Now let’s fast forward, the point of this is that I never really knew her. In fact, I had never really taken the time to explore what it was to be a woman in this world period, until my mother’s recovery and more deeply during my work at the School of Humanity & Awareness. My teacher there is the most brilliant woman on the planet. I am deeply humbled to be her student. She designed a curriculum that walks your psyche through levels upon levels of trauma and experiences so that you can shed what is not you in order to allow the authentic self to arise. During one of the longer courses there, I started this inquiry and dove into my subconscious to dig out the answers I had already mindlessly inherited and or absorbed from my culture and society. I had many breakthroughs but I remember the moment I realized, my mother never stood a chance in this world. She was indigenous, she was an empath, she was strong, she turned away from the Catholic church, she practiced Santeria and she had a hard life and no one truly gave a fuck. Now let’s be clear, I am not suggesting my mother needed to be rescued. I did have some realizations that I was victimizing her in order to defend her, to be the righteous child that protected her and no that didn’t work out well for me either. Nor am I suggesting there weren’t people in her life who tried in the best way they could to help her get clean. However, being clean and dealing with your trauma, demons whatever you want to call it, are two very different things. I am simply stating that she did not have any real resources, the conversations we are having now collectively, they were not having then. The work I was doing at School of Humanity & Awareness wasn’t available to her. She was expected to swallow her life and move the fuck on like a good little girl. Shut up and appreciate what you do have, you’re lucky you survived. Well clearly that was too much for her and well you know how the story ends.

After her passing and during a course is when many of these realizations came to me, and oh how I wish I could have shared them with her. In another life maybe… This awakening is what changed my views on the Feminine forever, this had me sit my girls down and tell them EVERYTHING. I remember telling myself this is it, from now on everything is on the table. No bullshit, no making it pretty, no protecting them from what’s real. I decided I was going to be a warrior in the fight for the Feminine to exist, to be valued, honored, seen, heard, and to lead in this world. I also decided I would raise my sons to do the same.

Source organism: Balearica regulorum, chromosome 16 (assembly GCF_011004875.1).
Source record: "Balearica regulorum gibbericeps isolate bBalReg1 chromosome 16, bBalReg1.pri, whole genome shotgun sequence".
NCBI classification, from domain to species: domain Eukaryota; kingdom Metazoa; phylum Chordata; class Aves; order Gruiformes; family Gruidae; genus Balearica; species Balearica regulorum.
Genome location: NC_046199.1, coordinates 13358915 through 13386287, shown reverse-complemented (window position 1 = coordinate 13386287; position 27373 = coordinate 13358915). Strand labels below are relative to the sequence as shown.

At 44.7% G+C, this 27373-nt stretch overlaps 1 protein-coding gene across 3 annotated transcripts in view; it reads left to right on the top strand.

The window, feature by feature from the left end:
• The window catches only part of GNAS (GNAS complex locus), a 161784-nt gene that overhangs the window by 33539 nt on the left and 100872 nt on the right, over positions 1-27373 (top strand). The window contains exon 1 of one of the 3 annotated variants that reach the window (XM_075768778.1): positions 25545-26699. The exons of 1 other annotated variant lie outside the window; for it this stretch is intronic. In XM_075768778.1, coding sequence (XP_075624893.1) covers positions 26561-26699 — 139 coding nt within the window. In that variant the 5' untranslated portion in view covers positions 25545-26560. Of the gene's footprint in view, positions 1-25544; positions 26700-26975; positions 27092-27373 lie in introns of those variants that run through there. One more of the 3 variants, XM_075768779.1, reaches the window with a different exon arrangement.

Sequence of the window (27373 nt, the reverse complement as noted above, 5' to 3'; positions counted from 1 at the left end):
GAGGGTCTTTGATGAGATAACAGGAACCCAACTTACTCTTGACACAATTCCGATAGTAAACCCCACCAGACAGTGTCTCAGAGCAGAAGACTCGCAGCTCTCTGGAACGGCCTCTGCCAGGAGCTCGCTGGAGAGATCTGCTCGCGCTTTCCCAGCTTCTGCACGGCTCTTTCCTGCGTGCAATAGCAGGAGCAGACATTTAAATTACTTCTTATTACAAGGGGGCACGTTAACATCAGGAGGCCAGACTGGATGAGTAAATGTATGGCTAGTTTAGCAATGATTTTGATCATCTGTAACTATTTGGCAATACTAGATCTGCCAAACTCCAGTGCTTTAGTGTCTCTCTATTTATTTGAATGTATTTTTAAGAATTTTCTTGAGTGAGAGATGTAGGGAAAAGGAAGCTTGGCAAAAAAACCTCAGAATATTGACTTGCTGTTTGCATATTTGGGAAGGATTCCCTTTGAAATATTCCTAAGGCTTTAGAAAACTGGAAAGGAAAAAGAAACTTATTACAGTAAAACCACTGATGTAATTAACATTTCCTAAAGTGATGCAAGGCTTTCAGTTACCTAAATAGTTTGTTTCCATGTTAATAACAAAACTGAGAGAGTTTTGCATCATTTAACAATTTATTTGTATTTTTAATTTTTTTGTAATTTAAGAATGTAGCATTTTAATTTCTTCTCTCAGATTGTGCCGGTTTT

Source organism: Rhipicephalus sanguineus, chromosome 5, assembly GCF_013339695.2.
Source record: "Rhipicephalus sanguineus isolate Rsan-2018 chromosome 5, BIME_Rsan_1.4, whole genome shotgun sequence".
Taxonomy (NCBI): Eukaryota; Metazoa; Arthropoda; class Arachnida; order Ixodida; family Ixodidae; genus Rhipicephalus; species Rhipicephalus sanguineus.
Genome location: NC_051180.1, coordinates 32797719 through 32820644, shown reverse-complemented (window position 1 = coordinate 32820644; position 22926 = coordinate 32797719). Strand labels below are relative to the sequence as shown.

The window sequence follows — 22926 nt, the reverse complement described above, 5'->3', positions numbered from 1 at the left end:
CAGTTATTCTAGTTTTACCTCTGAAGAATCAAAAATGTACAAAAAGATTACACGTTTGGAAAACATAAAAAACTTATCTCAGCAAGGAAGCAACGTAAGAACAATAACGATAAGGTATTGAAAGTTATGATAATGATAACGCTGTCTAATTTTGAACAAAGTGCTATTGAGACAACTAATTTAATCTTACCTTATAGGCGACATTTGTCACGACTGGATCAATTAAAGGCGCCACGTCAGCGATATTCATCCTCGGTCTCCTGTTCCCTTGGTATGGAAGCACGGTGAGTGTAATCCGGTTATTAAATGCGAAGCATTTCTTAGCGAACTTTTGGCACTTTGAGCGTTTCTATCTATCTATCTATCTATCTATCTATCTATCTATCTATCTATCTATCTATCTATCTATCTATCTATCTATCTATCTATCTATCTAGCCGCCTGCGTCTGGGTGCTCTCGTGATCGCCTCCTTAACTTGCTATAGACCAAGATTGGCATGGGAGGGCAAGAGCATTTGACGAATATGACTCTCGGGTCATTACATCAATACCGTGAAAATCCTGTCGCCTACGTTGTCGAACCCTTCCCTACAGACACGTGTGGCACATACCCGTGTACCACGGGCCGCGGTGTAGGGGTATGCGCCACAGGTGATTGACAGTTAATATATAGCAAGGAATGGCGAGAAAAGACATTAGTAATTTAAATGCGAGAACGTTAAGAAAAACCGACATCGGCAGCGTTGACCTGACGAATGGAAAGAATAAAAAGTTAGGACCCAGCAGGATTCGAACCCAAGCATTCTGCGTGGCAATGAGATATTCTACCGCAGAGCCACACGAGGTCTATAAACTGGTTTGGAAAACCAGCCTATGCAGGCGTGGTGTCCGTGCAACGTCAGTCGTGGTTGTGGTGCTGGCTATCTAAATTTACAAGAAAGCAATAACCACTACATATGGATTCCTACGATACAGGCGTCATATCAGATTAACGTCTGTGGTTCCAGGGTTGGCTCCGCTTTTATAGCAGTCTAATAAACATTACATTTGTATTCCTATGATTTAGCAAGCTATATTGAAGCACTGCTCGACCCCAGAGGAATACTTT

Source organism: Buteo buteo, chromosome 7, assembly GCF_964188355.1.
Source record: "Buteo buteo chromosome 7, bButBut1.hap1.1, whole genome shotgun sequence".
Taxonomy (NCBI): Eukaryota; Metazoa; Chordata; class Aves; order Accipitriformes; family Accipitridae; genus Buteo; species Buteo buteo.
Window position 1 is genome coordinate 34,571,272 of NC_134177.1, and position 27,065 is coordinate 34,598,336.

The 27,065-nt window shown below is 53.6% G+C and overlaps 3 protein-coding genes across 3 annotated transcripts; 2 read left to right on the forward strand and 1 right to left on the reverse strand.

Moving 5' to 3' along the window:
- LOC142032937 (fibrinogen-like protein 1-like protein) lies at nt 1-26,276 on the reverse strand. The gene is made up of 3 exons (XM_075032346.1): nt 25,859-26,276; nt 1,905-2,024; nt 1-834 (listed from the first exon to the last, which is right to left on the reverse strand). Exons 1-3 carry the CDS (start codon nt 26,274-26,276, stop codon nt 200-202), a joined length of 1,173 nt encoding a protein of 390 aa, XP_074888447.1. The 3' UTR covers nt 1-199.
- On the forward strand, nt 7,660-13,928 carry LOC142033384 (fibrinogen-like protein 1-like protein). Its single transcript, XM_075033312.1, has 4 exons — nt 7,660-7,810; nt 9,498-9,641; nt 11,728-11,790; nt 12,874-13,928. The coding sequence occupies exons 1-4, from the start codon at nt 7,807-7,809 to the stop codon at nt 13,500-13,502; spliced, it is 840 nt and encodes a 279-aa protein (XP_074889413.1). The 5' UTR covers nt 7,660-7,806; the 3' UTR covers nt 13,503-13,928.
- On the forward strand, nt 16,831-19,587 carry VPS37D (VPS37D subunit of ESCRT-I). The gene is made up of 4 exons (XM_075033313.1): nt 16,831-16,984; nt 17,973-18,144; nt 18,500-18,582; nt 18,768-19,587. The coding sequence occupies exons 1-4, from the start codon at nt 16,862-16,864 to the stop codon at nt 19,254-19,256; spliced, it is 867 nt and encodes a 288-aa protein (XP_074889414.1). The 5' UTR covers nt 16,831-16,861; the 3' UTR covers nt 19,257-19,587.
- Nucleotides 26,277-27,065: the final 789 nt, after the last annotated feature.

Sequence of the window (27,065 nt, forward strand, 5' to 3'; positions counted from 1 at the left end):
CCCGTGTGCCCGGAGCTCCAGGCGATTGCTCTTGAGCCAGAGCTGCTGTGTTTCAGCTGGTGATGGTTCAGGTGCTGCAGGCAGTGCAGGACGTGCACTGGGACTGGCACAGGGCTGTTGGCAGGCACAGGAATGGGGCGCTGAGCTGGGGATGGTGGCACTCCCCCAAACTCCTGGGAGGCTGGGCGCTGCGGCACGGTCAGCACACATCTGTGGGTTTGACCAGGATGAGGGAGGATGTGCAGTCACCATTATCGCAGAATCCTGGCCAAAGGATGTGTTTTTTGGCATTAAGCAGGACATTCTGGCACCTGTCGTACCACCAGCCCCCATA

Wait, it took how long for me to find my inner voice?

I wanted to begin my second blog post on the heels of my first. I wanted you to know that what happened in “How in letting everything go, I found the beauty in nothing” was almost ten years ago.  I also wanted to specifically note that, I was 34 years old. 34! It took me 34 years on this planet to not only hear my inner voice, but 34 years to listen to it and trust it. Now of course there were a ton of other things going on in my life during those 34 years that I’m sure we’ll get into in subsequent posts, my mother’s addiction, traumatic childhood, teen pregnancy, disastrous marriage, obsession with the material… I won’t go on yet… The reason I’m saying this is because I know as women we beat the shit out of ourselves. We can never, ever get it right. Be it for us or those around us. The world has come to know this as just a common trait of being a woman. I on the other hand see this as thousands of years of trained behavior. Thank you, family. Thank you, culture. Thank you, society. Thank you for determining that we as women, should not trust ourselves.

I’ve found this fascinating as every spiritual teacher I have ever studied under has repeatedly taught me that women are the access to all. We are the way. The way to Spirit, the way to love, the way to peace and the way to access all revered things in this world. I know, it sounds like I’m adding more to our already full plates. Let’s consider a different perspective for a moment. Why else would the world spend thousands of years suppressing everything and anything Feminine. Why do people shun what they don’t know? Fear, that’s why. To live in a world where the Feminine is valued, honored and sacred would be like a magical sci-fi fantasy, a quantum shift. It would alter everything as we know it, how we do things, how we interact with one another and our future.

We are currently living in a time where all that has been under the surface of our lives and interactions with one another, is currently being ripped out from under the rug and thrown on the table and that is a good thing. Not many of us are shocked, but to have it all on the table for discussion, to have people actually being held accountable for their actions, this is indeed a new reality we are creating. Why now? The election of Trump maybe, the astrological shift that occurred in August and possibly many other reasons. I personally believe it’s a mix of all things, times up for sure on a hell of a lot.

As women we have endured, well I don’t have to tell you. Countless forms of degradation, abuse, inequality and positioning within the patriarchal structure of our societies, cultures and religions. This has affected us all, whether you’re a CEO, a homemaker, an educator, or a student. You’ve experience some form of suppression, inequality, demand to stay quiet and out of sight. “Women are to be seen, not heard”.

Today I see the amazing movements that have been happening all over the world (The Women’s march, #metoo, #timesup) that show a shift to what I pray is an opening for the Divine Feminine to rise. We’ve run the world underground, it’s time for us to start showing up in all of our glory, everywhere we can. I don’t want another woman to spend 30, 40, 50 years or even worse a lifetime, to realize she hasn’t been living her truth, listening to her voice or serving her purpose. Mad love…